by Roger Russell
Confusion over the rate reduction credit and advance refunds, frustration over mid-season legislation retroactive to Sept. 10, 2001, and a greater amount of extensions are typical of the tax season that just ended, practitioners said.
"People had a very cavalier attitude this year. I’ve seen more extensions than ever before," said Holliston, Mass.-based preparer Larry Novick. "They just don’t care so much any more." Novick, an Enrolled Agent, Fiducial licensee and registered representative, said that many of his clients are reprioritizing their lives and focusing more on family and well-being "in this post-9/11 world."
Novick also noticed a decline in the income of a number of clients.
"Last year, I had two dozen returns with six and seven figure incomes due to the exercise of options. But this year, they’re just five figures. Some are still paying off taxes on ISO’s [incentive stock options] but there’s been a big decline in income on W-2s, as well."
A sign of a decline in the economy is the number of clients who used credit cards to pay for their returns, according to Novick. "This year, about three or four times the normal number of customers used their credit cards to pay for return preparation. The same thing happened during the slowdown in the late 1980s. When clients use their credit cards to pay for return preparations, times are tough."
For Frank Grim, a Liberty Tax franchisee with three offices in the Hampton Roads, Va., area, confusion over the rate reduction credit and questionable returns characterized his tax season. "Folks just didn’t understand the rate reduction credit," he said. "That’s where we spent a lot of time, explaining what it was."
Grim said that a number of clients brought in past years’ returns to be checked. "We found a large number of very questionable items. Most were prepared by people who had offered huge refunds in return for a percentage based on the amount of the refund. We had no choice but to file amended returns and report it to the IRS in our area."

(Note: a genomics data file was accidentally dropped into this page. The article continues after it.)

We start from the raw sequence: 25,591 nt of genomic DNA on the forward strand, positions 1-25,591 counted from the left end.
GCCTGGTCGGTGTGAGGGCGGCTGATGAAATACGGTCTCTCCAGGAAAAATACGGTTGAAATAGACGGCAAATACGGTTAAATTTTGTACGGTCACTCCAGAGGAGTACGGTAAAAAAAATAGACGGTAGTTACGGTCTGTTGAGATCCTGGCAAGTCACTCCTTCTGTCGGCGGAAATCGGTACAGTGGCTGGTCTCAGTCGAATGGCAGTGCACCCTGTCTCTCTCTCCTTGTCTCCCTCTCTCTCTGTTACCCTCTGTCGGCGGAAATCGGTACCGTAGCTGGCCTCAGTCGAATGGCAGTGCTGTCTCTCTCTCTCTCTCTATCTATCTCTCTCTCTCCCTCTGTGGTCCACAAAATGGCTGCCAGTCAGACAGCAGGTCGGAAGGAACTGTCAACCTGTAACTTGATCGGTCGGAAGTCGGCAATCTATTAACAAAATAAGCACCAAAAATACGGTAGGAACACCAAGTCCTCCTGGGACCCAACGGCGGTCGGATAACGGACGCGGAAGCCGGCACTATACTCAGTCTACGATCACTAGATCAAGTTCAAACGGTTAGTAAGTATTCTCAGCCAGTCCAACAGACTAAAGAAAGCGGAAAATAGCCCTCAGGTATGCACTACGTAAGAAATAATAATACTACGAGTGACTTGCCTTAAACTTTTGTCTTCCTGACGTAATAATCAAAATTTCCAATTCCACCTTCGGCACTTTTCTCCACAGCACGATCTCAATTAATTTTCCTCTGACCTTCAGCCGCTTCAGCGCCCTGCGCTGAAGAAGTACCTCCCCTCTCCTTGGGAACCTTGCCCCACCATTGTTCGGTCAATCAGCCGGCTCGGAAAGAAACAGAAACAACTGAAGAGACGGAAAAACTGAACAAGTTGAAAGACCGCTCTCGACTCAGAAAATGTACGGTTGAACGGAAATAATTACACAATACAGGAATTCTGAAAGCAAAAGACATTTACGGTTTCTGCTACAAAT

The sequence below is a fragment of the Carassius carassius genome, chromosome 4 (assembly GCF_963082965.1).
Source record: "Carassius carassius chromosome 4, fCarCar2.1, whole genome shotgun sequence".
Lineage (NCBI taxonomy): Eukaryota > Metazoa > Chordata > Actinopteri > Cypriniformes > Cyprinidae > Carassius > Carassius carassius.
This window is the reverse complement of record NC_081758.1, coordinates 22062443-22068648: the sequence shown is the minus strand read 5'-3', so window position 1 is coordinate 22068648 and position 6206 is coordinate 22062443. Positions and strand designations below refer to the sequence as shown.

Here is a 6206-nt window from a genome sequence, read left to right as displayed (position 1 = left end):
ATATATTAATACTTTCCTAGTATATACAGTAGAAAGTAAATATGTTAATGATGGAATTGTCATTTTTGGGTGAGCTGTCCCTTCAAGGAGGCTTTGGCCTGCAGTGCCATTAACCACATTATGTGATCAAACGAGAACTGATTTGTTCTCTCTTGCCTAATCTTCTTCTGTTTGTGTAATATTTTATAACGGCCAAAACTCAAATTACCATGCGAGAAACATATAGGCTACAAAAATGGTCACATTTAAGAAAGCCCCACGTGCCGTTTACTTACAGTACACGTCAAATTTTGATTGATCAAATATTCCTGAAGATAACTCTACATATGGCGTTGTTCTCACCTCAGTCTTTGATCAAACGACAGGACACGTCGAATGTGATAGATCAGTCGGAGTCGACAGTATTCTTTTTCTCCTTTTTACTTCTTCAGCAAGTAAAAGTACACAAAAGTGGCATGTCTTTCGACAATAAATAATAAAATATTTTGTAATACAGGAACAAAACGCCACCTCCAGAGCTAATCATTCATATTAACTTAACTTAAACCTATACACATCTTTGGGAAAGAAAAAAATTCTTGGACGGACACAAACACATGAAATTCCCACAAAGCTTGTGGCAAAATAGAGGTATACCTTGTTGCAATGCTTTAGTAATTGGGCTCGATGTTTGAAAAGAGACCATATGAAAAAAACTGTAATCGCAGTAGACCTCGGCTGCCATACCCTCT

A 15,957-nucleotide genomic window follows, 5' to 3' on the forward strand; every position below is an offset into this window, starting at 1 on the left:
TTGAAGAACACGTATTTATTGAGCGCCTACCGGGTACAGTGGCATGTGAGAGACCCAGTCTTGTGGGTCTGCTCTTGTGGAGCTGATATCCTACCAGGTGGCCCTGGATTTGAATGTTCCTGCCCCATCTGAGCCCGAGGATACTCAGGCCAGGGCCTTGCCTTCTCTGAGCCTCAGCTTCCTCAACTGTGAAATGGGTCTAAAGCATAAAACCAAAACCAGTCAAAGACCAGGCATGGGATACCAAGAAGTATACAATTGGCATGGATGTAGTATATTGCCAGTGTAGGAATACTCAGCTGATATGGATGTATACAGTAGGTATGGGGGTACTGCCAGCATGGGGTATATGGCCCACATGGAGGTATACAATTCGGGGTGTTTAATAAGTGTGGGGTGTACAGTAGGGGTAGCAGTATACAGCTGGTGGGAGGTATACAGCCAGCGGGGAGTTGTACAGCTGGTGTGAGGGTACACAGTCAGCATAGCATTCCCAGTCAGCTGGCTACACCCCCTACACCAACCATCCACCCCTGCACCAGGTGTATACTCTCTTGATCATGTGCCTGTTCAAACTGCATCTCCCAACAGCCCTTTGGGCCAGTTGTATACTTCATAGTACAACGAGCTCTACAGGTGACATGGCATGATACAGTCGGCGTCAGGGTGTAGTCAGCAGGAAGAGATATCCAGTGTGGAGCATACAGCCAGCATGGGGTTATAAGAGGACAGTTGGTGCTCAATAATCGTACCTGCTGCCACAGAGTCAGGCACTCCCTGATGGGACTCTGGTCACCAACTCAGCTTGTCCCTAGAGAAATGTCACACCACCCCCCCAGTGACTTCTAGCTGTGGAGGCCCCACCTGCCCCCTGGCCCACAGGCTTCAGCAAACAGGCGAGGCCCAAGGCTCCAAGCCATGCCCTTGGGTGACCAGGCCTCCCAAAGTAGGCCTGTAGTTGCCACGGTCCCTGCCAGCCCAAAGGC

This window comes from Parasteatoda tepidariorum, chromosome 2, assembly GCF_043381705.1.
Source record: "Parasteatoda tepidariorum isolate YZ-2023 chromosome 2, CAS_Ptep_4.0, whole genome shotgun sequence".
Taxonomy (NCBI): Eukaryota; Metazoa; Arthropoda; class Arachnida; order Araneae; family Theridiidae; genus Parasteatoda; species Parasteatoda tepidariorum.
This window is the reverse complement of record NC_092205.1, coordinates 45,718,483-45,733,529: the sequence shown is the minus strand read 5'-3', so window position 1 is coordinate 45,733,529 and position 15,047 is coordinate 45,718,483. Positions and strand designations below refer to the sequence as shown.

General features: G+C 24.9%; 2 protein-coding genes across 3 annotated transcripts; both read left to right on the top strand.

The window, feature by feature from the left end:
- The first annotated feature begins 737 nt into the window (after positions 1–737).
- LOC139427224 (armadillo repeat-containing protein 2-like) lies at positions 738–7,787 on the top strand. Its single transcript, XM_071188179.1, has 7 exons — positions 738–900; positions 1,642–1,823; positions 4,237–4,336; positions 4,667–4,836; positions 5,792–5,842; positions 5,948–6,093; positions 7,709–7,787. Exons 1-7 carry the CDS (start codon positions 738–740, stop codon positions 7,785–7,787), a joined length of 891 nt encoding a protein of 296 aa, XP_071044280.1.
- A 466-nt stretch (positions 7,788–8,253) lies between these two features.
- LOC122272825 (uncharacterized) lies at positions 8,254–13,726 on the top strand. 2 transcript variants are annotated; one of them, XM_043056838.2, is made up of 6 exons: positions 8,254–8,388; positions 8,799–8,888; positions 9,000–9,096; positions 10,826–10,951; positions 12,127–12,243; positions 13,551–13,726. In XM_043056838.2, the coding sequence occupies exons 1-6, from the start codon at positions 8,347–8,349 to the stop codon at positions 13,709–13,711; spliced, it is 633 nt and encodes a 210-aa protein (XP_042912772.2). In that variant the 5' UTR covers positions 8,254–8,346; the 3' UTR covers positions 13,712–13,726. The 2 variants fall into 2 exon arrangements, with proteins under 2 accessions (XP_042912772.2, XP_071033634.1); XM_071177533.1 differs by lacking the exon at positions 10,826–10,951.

One of the scams that Grim uncovered involved Merchant Marines who took per-diem deductions while at sea, even though their meals and sleeping arrangements were provided by the ship. "Someone told them they could take these huge deductions - one of them talks to another and before you know it, everyone in town is doing it."
Frank Ewing of Dallas-based Fast Refunds, found similar reactions from his clients when it came to the rate reduction credit. "People were totally confused. Some of them thought it was like the earned income credit rather than a reduction in taxes."
Despite the confusion, Ewing noted that his clients were more curious about changes in the tax law than in years past. "A lot of them had heard retirement or educational funds, and had questions," he said.
Linda de Marlor, of Rockville, Md.-based Tax Masters, agreed that the rate reduction credit was confusing to her clients. "They didn’t understand it," she said. Moreover, the ones who received rebates either didn’t remember or didn’t want to admit it. They said, 'I’m not going to tell you - you’ll subtract it from my refund.’ One client said, 'If I tell you, you’ll take it away and then I can’t pay you,’" said de Malor.
"A lot of our clients moved this year but didn’t tell us," she continued, "and then they wondered why they didn’t get their refunds."
"No one thinks they’re getting audited this year," de Marlor said. "Lawyers were especially aggressive. We pre-audit returns as we do them to make our clients as audit proof as possible."
One surgeon is richer for using Tax Masters’ services. "He brought in a bunch of unopened mail, and I found four checks which totaled $17,000," de Marlor said.
Her partner at Tax Masters, Connie Kurtz, said that she is shocked by how many taxpayers don’t know the tax law. "It’s unfortunate, because tax is a game, and if you don’t know the rules, you can’t play the game,"
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